Five years after Prince’s death, his beloved Minneapolis has been in turmoil



Nowhere does that feel more true than in the city he both loved and helped to put on the map, Minneapolis.

Racial strife existed in the city long before the murder of George Floyd — a fellow Black man who also adored Minneapolis. But the trial of the police officer who caused his death, coupled with police recently killing another Minnesota Black man, Daunte Wright, have heightened racial tensions and attracted a global spotlight.

In many ways it feels like Prince foretold that these days would come.

“Does anybody hear us pray?/For Michael Brown or Freddie Gray?/Peace is more than the absence of a war,” Prince sang on his 2015 protest song “Baltimore,” which was written after Freddie Gray died of injuries following an arrest by Baltimore police. “Are we gonna see another bloody day?/We’re tired of cryin’ & people dyin’.”

“If there ain’t no justice, then there ain’t no peace,” Prince sang.

The man born Prince Rogers Nelson on June 7, 1958 died April 21, 2016 at the age of 57 from an accidental overdose of the opioid fentanyl.
I grew up listening to his music and covered his death extensively for CNN, even writing of my experience attending what would become his last night of concerts.

Five years later, I can’t help but reflect on what the man and the artist might have made of what’s been happening in his hometown. I imagine how heartbroken he would have been, how he probably would have taken to the streets to protest and the great art that may have come from his pain.

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Minneapolis became synonymous with Prince, perhaps, against the odds.

He recounted some of his earliest encounters with racism when he was among the students bused from North Minneapolis to a predominately White elementary school in the late 1960s.

“I went to school with the rich kids who didn’t like having me there,” he recalled in his 2019 posthumous memoir, “The Beautiful Ones.” When student called him the N-word, Prince threw a punch. “I felt I had to,” he wrote.

“I was born here, unfortunately,” Prince reportedly said in an interview with his high school newspaper before he became famous, according to Far Out Magazine. “I think it is very hard for a band to make it in this state, even if they’re good. Mainly because there aren’t any big record companies or studios in this state.”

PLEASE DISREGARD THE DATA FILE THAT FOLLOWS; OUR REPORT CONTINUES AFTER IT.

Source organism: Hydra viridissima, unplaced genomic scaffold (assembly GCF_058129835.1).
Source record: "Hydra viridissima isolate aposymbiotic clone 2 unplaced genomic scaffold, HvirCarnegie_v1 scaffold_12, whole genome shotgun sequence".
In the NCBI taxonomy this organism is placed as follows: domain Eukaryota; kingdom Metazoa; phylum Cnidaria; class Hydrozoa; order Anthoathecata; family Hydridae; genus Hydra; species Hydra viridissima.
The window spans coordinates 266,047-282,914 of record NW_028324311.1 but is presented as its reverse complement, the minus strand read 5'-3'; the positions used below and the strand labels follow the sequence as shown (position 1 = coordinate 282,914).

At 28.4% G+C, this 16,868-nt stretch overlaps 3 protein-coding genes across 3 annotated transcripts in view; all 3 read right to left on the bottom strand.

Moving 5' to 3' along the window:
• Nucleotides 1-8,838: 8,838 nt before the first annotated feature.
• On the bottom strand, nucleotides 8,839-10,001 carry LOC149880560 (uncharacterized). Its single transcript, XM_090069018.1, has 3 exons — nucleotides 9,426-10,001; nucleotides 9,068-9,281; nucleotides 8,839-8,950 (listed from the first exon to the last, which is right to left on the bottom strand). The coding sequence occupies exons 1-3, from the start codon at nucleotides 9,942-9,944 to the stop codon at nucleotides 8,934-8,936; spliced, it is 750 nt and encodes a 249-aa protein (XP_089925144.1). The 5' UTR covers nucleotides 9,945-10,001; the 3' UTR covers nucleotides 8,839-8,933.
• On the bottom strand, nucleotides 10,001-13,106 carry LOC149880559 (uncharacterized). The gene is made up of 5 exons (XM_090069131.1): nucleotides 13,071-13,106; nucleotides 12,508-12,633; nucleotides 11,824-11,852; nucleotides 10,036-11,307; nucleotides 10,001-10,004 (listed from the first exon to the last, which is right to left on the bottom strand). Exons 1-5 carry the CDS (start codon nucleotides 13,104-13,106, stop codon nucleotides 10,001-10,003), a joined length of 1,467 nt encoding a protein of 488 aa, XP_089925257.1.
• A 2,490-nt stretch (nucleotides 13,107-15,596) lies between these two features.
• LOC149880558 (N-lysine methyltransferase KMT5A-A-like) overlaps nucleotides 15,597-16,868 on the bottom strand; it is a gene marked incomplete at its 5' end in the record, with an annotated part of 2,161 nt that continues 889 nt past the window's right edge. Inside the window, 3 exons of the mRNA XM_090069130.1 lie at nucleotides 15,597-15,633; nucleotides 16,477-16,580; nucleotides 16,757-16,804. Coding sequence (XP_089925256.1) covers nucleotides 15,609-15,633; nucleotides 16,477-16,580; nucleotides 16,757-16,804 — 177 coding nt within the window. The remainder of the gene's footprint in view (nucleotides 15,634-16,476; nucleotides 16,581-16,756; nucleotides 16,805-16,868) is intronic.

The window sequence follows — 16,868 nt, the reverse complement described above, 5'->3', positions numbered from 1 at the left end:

Fame and massive success found him anyway with his debut, self-produced album “For You,” that he released in 1978 at the age of 19.

He would go on to become the architect of the “Minneapolis Sound,” which gifted the world with groups and artists including The Time, Sheila E. and super producers Jimmy Jam and Terry Lewis.

His Paisley Park complex became not only his home, but a sacred space and now a tourist attraction. His longtime hairstylist and friend Kim Berry talked to me in shortly after his death in 2016 about how much Prince loved his city.

“There are homeless people walking around Minneapolis right now wearing coats from Prince and they don’t even know it,” Berry said at the time of the work the singer did through his Love 4 One Another Foundation

And as much as Prince gave Minneapolis, the city and its people loved him right back and gave the intensely private star respect.
“He had the freedom to do stuff here and not worry about paparazzi bothering him,” former Paisley Park security guard Lars Larson told Channel 4 CBS Minnesota in 2016. “I remember he would take trips to Dairy Queen in his BMW. I don’t know if you can get away with that in Hollywood.”

Prince was more public about his work for racial equality.

“Albums still matter,” he said. “Like books and Black lives, albums still matter.”

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In keeping with his spiritual beliefs, Prince chose to keep his philanthropy quiet so as not to seek glory for himself.

But after his death, his friend and CNN contributor Van Jones spoke to Rolling Stone about the singer working with him on Green for All, an organization that creates green jobs in disadvantaged communities as well as #YesWeCode that helps educate urban youth about technology.

Prince also sent money to the family of Trayvon Martin after the teen’s death sparked demonstrations and traveled to Baltimore for a concert to bring attention to Freddie Gray’s death.

The music video for his single “Baltimore” ends with a quote from Prince.

“The system is broken,” the quote reads. “It’s going to take the young people to fix it this time. We need new ideas, new life…”

None of us ever imagined that Prince wouldn’t be around to see young people trying to do just that.



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